Authored by retired Lt. Col. Michael Segall, the report said Iran
regards Syria as a vital asset in Teheran's strategy of dominating
the Levant, Middle East Newsline reported. The report said the loss of Syria, regarded as the weak link in
Teheran's sphere of influence, would sever the so-called Shi'ite crescent,
which extends from Iran to Lebanon.
The report said IRGC has brought advisers from Iranian police and law
enforcement to help Assad quell the pro-democracy demonstrations. IRGC's
Quds Brigade, led by Brig. Gen. Qassam Suleimani, was also said to have
brought Hizbullah fighters to Syria as well as members of Iran's Basij
"With the outbreak of protest in Syria, the IRGC dispatched special
emissaries, commanders of the Basij — volunteer forces of the IRGC that
also repressed the uprising in Iran — to Damascus to help Assad," the
report said. "Having gained experience from the violent and so far
successful repression of the Iranian protest wave following the
controversial elections of 2009, Iran is sending advisers from its domestic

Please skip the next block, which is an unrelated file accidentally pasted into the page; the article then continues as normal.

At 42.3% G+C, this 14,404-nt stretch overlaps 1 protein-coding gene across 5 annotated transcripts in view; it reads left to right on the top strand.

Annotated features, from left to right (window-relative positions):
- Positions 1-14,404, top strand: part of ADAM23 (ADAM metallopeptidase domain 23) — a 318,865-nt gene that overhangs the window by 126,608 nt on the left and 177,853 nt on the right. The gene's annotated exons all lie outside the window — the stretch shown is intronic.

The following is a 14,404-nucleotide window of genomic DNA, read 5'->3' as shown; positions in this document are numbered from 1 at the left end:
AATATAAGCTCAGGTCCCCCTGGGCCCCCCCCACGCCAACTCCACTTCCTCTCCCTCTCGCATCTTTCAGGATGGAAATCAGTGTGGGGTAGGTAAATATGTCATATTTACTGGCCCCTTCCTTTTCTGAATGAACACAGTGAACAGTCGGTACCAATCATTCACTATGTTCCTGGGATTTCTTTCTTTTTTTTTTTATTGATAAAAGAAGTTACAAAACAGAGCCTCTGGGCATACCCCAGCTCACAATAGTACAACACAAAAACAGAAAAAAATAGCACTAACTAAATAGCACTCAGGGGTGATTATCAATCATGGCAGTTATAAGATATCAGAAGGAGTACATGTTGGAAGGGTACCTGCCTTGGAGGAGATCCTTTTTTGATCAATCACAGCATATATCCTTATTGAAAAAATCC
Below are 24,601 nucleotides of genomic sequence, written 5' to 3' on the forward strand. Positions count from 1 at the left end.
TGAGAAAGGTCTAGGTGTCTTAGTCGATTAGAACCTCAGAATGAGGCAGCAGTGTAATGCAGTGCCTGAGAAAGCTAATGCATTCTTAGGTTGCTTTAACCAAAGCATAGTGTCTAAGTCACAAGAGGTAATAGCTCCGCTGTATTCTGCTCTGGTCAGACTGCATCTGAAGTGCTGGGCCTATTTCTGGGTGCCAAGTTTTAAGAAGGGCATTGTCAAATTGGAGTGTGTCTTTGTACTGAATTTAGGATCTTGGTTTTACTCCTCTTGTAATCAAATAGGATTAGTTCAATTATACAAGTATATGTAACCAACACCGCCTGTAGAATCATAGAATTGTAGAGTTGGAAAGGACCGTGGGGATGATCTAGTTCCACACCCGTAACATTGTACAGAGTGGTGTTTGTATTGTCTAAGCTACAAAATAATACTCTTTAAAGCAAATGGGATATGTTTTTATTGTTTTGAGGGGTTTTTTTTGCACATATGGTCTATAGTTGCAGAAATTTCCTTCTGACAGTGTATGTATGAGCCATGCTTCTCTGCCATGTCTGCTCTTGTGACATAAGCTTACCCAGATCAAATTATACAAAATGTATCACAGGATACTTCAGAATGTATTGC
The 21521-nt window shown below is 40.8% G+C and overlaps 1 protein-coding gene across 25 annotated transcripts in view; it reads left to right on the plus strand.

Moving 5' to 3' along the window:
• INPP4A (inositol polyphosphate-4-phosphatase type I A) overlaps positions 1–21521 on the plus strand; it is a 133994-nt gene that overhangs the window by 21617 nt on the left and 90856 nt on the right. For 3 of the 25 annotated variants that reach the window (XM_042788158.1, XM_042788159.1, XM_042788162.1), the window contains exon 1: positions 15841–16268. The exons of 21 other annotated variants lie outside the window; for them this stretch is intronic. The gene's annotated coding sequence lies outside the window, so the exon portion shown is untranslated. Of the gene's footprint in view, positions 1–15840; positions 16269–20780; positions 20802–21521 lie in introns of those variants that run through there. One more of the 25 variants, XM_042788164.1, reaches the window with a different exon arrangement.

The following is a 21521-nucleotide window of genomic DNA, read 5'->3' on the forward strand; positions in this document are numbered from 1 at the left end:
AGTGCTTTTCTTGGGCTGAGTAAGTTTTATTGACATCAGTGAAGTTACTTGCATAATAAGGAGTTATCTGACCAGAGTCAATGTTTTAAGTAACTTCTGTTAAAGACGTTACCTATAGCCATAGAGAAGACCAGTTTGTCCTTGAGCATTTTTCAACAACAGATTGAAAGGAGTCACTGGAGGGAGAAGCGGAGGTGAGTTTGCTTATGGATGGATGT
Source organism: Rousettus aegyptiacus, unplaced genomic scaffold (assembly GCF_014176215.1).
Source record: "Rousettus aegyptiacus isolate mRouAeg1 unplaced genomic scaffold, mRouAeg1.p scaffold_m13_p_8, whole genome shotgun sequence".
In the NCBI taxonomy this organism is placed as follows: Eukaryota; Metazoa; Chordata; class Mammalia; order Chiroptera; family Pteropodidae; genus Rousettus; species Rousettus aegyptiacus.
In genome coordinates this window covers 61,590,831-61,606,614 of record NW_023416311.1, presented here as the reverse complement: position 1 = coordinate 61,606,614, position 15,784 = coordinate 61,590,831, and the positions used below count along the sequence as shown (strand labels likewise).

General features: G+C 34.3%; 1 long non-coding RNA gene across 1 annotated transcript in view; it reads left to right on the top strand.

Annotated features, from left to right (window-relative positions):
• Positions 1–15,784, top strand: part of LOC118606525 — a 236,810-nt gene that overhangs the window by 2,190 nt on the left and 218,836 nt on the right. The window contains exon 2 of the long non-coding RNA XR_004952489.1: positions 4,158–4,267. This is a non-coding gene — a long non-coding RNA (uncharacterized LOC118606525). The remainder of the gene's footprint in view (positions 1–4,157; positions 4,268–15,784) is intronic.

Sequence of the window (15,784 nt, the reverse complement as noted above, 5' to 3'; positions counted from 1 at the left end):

security body, the Law Enforcement Services and the Islamic Revolutionary
Guard Corps to help its ally and important member of the resistance camp
The report said should Iran fail then the fall of the Assad regime would
herald the end of Arab nationalism. Segall said this could lead to the
formation of a new Arab or Islamic identity shaped by Iran and Turkey.
"In the shadow of the growing assertiveness of Shi'ite Iran and Sunni
Turkey, both of which seek a great-power role, the Arab world finds itself
divided and lacking any guiding paradigm as the old order falls apart," the
The report said Iran fears NATO intervention in Syria, particularly via
neighboring Turkey. Segall also cited reports of Hizbullah fighters killed
when they fired at protesters.
Among the equipment Iran was to have relayed included logistics systems,
sniper rifles and Nokia Siemens Networks meant to disrupt the Internet. Over
the last decade, Iran has acquired NSN's Lawful Interception Management
System, designed to monitor and disrupt communications. In all, Iran was
said to have transferred $6 billion worth of equipment to Damascus.
"Essentially, Iran is fully committed to helping Syria," the report
said. "At present it appears that Iran is mobilizing all the means at its
disposal to protect its strategic ally Syria. At the same time, it is
probably already examining ways to retain its influence over a post-Assad
Syria, and it may come to view Iraq, after U.S. forces withdraw, as a
fitting alternative for its ongoing subversive activity in the Middle East
and the Persian Gulf."